How can it be that in the most litigious country on the face of this Earth, not one State was sued for a hundred years of willfully violating of the rights of Negros? Really? It is the right of citizens to sue for redress from such actions. Literally a mountain of hard evidence still exists till this day to support a suit. I have my suspicions that once the powers that be picked themselves up from the floor, a plan was hatched to find some capitulating, racist Negroes to step in and begin the process of marginalizing Roy Wilkins, Thurgood Marshall, and the NAACP in an effort to abate the continuation of further legal processes, like the one that lead to the Brown v. Board of Education victory.
In fact, once again according to Bearing the Cross, Roy Wilkins had on several occasions made attempts to persuade the reverend King to use the courts as a means of gaining Civil Rights victories, instead all the marchin’. Dr. King felt the process would take too long. Besides, he had a deal going with President Johnson – a Civil Rights Bill that would not compensate the Negro directly. But make no mistake, the south would have lost in court – the evidence against them would have been the actual laws passed in direct violation of the United States Constitution.
Whenever I discuss this among Black people my age, lawyers included, the first thing out of their mouthes is, “The white man would have never let it happen!” I remind them that whites never imagined the day would come when their children would be sitting in classrooms next to Niggers. I find it interesting that the Black people who usually capitulate to the white man’s mental power over him, are usually Christians, or some other incarnation of their former master’s god. That's what happens when you're trained to get down on your knees to bow and grovel. What they don’t realize is their actions and words begin to fall in line with H. B. Stowe’s fictional characters in Uncle Uncle Tom's Cabin, and they become loyal and obedient servants, looking out for their master's interests.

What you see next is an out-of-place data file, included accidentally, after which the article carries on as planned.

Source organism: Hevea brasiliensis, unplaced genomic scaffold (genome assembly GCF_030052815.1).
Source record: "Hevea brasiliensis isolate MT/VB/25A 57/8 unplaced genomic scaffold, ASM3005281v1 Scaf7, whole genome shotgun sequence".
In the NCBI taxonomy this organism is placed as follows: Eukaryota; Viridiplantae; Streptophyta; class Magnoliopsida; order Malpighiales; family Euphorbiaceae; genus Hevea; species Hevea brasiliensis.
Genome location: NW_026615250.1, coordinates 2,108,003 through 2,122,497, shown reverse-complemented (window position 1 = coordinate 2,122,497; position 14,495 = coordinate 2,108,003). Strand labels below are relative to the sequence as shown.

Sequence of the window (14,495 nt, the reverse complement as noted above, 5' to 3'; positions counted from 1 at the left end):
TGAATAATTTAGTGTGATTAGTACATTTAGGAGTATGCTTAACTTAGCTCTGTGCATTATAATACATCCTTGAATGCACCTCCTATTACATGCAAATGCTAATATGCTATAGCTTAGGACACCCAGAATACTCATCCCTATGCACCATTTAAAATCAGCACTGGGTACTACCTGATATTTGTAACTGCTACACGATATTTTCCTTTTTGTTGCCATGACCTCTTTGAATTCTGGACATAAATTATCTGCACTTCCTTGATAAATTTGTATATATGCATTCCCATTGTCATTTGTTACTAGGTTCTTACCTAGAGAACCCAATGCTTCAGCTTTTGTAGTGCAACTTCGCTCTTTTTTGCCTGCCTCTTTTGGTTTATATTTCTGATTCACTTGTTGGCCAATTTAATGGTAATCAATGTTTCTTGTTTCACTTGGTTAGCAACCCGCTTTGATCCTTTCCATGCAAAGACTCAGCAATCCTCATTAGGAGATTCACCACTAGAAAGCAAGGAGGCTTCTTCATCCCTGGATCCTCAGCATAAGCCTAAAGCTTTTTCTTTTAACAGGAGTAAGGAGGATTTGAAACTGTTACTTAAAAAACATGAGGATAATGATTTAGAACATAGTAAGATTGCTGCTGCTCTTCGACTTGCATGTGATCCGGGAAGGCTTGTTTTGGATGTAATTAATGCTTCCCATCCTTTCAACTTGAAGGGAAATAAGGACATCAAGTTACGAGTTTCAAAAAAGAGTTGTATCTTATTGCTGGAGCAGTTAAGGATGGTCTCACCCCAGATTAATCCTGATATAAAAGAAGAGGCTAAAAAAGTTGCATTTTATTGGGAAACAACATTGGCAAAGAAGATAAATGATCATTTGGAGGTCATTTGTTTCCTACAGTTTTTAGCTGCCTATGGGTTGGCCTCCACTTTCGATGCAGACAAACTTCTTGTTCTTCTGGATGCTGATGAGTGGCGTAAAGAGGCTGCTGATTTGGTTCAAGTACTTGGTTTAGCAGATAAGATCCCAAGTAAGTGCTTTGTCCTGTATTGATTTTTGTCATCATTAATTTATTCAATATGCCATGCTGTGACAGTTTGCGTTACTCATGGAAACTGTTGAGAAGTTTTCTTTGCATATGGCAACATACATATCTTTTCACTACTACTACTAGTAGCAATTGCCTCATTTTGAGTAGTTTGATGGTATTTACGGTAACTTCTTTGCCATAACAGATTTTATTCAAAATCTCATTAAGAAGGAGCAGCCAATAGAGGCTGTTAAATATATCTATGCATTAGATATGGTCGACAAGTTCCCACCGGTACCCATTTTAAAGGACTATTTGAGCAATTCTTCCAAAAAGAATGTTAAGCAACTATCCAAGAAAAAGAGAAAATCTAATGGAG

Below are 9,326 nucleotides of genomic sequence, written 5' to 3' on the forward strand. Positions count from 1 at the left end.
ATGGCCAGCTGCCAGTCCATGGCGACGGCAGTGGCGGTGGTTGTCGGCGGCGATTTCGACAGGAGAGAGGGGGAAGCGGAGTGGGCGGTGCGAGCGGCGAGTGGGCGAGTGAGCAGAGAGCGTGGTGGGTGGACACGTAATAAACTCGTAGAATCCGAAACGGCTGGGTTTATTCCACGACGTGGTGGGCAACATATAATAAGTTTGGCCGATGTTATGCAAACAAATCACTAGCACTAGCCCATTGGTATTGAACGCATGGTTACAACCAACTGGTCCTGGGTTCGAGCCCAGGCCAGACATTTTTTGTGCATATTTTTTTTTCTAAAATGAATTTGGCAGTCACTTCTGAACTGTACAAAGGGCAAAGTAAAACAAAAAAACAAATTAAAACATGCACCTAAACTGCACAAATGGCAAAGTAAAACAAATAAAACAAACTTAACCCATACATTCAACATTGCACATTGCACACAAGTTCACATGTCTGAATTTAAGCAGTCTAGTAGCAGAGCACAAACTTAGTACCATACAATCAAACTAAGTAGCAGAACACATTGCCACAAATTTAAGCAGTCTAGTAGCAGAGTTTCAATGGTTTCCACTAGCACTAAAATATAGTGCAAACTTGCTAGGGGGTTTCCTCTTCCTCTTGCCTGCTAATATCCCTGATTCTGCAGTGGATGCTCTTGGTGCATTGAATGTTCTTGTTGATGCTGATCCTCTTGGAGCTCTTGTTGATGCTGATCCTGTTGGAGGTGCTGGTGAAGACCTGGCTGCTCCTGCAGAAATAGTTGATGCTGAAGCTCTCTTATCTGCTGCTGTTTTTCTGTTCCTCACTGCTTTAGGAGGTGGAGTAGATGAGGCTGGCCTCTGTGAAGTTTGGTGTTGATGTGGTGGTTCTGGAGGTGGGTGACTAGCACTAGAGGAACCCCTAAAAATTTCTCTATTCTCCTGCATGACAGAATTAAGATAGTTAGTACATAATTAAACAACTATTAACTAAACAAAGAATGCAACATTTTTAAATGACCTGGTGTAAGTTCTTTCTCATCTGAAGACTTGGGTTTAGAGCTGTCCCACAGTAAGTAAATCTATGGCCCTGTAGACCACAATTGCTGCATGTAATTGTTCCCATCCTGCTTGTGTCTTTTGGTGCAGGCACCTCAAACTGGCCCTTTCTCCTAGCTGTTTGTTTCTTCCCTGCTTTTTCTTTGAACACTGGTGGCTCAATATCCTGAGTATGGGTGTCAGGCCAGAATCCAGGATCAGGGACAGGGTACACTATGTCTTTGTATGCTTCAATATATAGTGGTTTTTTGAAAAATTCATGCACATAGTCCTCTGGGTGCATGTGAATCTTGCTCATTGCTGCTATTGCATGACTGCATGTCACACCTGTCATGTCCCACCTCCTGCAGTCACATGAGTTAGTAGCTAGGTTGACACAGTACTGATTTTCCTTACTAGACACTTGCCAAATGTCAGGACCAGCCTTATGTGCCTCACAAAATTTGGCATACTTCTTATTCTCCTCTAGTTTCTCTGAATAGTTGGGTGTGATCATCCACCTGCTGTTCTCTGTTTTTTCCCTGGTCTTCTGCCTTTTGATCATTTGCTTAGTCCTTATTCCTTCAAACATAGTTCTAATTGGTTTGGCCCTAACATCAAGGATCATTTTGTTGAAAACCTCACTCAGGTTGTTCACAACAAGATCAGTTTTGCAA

My point is, someone had to make a deal with the powers that be, to take the class action lawsuit off the table  the actual proof  no one got sued! Consider how one man can rise to power within a movement, take on the role as leader of all Negroes, and then enter into an agreement with the United States Government on everyone’s behalf? Really... who voted the Reverend King, as the de facto el’ presidente of the Nigritos? Ballots were not sent to every Negroe’s home, asking them to vote for the Reverend King as their leader. Stokely Carmichael sure wasn’t involved in the discussions with Johnson, and neither was Jessie Jackson, nor Malcolm X. Malcolm X, who actually referred to the 1963 March on Washington, as the “farce on Washington,” forbidding Nation of Islam members from attending.